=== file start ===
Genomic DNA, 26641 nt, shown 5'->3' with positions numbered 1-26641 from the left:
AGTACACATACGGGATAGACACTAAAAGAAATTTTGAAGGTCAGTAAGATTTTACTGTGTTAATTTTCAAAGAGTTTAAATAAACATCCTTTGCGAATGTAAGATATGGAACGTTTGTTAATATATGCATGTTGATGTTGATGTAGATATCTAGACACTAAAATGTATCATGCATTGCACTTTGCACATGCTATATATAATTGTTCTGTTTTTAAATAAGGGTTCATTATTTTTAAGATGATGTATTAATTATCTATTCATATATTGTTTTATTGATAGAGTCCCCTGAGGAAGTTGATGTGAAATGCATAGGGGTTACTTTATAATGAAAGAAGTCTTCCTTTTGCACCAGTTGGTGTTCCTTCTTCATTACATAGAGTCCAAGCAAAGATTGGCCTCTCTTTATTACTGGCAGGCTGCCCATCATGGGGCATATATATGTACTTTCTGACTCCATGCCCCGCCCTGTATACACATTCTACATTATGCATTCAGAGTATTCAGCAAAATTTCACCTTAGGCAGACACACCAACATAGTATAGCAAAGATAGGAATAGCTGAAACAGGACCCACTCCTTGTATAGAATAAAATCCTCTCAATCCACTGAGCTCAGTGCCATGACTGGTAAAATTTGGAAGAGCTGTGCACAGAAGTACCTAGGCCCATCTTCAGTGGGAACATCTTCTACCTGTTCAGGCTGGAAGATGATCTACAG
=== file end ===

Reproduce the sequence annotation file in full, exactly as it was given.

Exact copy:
Genomic DNA, 26641 nt, shown 5'->3' with positions numbered 1-26641 from the left:
AGTACACATACGGGATAGACACTAAAAGAAATTTTGAAGGTCAGTAAGATTTTACTGTGTTAATTTTCAAAGAGTTTAAATAAACATCCTTTGCGAATGTAAGATATGGAACGTTTGTTAATATATGCATGTTGATGTTGATGTAGATATCTAGACACTAAAATGTATCATGCATTGCACTTTGCACATGCTATATATAATTGTTCTGTTTTTAAATAAGGGTTCATTATTTTTAAGATGATGTATTAATTATCTATTCATATATTGTTTTATTGATAGAGTCCCCTGAGGAAGTTGATGTGAAATGCATAGGGGTTACTTTATAATGAAAGAAGTCTTCCTTTTGCACCAGTTGGTGTTCCTTCTTCATTACATAGAGTCCAAGCAAAGATTGGCCTCTCTTTATTACTGGCAGGCTGCCCATCATGGGGCATATATATGTACTTTCTGACTCCATGCCCCGCCCTGTATACACATTCTACATTATGCATTCAGAGTATTCAGCAAAATTTCACCTTAGGCAGACACACCAACATAGTATAGCAAAGATAGGAATAGCTGAAACAGGACCCACTCCTTGTATAGAATAAAATCCTCTCAATCCACTGAGCTCAGTGCCATGACTGGTAAAATTTGGAAGAGCTGTGCACAGAAGTACCTAGGCCCATCTTCAGTGGGAACATCTTCTACCTGTTCAGGCTGGAAGATGATCTACAG